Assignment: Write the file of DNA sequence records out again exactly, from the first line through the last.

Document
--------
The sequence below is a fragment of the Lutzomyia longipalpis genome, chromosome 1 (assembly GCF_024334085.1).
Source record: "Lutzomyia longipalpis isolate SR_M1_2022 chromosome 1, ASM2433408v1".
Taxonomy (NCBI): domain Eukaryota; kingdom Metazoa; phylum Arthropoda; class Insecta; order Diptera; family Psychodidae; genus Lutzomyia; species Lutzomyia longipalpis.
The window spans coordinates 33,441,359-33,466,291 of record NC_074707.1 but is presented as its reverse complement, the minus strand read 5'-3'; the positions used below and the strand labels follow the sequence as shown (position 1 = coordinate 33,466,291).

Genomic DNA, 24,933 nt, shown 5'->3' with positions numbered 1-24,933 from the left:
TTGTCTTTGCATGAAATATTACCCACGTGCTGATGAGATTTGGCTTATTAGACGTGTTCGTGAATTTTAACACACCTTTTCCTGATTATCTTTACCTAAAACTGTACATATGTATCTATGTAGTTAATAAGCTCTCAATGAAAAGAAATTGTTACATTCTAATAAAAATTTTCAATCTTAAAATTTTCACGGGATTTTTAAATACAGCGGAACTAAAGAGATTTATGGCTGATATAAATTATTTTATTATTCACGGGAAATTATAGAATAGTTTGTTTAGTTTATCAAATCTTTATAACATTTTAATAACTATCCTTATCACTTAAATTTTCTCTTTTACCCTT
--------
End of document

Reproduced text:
The sequence below is a fragment of the Lutzomyia longipalpis genome, chromosome 1 (assembly GCF_024334085.1).
Source record: "Lutzomyia longipalpis isolate SR_M1_2022 chromosome 1, ASM2433408v1".
Taxonomy (NCBI): domain Eukaryota; kingdom Metazoa; phylum Arthropoda; class Insecta; order Diptera; family Psychodidae; genus Lutzomyia; species Lutzomyia longipalpis.
The window spans coordinates 33,441,359-33,466,291 of record NC_074707.1 but is presented as its reverse complement, the minus strand read 5'-3'; the positions used below and the strand labels follow the sequence as shown (position 1 = coordinate 33,466,291).

Genomic DNA, 24,933 nt, shown 5'->3' with positions numbered 1-24,933 from the left:
TTGTCTTTGCATGAAATATTACCCACGTGCTGATGAGATTTGGCTTATTAGACGTGTTCGTGAATTTTAACACACCTTTTCCTGATTATCTTTACCTAAAACTGTACATATGTATCTATGTAGTTAATAAGCTCTCAATGAAAAGAAATTGTTACATTCTAATAAAAATTTTCAATCTTAAAATTTTCACGGGATTTTTAAATACAGCGGAACTAAAGAGATTTATGGCTGATATAAATTATTTTATTATTCACGGGAAATTATAGAATAGTTTGTTTAGTTTATCAAATCTTTATAACATTTTAATAACTATCCTTATCACTTAAATTTTCTCTTTTACCCTT